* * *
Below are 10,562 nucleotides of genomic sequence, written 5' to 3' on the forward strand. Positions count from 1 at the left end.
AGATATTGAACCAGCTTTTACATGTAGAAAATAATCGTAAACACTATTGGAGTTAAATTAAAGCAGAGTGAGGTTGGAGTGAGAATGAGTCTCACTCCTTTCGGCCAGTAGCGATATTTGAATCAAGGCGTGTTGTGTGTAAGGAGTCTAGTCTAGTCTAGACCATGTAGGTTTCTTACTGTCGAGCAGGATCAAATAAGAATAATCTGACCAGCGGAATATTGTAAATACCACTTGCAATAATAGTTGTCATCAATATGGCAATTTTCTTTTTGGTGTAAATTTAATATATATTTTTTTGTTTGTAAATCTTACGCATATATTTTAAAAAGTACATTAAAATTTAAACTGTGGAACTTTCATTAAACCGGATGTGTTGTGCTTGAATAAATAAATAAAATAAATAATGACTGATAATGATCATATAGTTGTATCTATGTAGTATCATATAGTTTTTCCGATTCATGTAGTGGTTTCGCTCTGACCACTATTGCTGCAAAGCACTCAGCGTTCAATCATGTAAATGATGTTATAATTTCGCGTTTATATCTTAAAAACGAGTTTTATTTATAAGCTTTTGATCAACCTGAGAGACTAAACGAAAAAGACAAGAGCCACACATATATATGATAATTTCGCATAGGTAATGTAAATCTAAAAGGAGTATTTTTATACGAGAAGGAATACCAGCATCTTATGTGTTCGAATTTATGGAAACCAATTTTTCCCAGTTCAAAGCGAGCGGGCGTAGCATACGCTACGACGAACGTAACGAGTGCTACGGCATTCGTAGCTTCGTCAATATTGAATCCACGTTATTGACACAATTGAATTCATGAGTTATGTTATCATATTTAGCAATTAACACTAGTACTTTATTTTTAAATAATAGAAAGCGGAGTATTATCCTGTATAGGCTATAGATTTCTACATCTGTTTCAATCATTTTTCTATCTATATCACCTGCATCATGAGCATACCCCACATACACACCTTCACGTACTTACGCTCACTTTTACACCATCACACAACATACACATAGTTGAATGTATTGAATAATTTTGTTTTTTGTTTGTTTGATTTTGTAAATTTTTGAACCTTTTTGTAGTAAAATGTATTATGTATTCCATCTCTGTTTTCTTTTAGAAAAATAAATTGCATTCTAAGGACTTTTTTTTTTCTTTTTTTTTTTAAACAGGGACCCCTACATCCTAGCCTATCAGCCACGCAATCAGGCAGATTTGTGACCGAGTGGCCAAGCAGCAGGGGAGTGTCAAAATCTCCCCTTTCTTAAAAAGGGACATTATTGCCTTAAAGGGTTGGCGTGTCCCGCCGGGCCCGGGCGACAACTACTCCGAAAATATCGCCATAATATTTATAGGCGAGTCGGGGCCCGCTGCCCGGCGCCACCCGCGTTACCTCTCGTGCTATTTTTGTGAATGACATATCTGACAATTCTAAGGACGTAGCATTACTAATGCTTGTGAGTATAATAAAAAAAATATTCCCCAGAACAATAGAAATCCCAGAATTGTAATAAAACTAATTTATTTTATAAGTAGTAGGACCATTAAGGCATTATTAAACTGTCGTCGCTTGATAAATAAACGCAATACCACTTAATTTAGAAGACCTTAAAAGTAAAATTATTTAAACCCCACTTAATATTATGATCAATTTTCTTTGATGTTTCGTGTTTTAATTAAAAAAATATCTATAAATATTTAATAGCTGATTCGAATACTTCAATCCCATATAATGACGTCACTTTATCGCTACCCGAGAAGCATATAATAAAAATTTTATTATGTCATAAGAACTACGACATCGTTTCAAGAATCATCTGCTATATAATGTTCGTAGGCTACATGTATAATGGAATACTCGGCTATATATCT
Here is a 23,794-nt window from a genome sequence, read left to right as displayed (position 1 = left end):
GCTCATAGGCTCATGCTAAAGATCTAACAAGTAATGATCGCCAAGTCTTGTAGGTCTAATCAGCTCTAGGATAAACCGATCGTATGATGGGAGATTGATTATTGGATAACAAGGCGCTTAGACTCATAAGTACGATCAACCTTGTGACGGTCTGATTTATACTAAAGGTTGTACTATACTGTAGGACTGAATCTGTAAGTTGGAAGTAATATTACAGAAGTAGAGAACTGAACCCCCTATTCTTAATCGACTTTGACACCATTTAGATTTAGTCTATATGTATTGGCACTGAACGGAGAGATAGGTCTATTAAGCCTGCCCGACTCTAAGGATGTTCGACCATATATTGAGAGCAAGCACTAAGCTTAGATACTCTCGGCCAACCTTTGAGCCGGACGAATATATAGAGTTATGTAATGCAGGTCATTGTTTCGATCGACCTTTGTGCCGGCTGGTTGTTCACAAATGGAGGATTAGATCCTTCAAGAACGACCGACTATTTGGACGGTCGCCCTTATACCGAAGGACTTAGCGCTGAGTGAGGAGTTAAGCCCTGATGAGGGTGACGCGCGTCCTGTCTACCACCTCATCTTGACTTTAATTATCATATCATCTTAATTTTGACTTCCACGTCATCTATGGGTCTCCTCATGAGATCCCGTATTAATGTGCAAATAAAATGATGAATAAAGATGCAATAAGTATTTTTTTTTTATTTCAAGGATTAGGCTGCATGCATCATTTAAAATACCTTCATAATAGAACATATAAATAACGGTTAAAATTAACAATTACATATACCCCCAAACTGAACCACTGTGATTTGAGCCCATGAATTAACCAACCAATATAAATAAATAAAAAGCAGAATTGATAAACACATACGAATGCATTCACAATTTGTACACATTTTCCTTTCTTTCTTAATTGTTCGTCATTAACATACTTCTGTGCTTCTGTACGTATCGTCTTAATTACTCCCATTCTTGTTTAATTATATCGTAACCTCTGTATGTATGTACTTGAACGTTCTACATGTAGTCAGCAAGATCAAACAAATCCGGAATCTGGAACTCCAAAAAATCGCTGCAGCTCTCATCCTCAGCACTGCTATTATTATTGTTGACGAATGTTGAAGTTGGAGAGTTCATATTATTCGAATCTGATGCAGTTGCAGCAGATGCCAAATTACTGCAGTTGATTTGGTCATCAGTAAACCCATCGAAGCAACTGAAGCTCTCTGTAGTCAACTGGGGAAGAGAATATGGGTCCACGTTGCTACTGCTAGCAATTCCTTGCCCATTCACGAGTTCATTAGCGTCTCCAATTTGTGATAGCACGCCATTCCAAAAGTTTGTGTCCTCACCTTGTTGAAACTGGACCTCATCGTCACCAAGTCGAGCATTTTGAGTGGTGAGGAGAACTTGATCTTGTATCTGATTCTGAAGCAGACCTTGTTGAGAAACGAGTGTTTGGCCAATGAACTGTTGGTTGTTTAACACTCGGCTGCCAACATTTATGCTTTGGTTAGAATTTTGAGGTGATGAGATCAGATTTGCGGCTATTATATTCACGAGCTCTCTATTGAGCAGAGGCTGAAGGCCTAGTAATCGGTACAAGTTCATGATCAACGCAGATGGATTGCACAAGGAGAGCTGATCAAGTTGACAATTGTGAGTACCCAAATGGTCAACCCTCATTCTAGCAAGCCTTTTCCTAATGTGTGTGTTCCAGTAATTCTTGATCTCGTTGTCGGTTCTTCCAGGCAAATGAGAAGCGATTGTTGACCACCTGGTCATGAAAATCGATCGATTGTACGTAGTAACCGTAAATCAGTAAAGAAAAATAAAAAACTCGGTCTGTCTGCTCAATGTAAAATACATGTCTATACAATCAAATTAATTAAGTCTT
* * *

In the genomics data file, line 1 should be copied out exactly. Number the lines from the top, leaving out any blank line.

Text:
Below are 10,562 nucleotides of genomic sequence, written 5' to 3' on the forward strand. Positions count from 1 at the left end.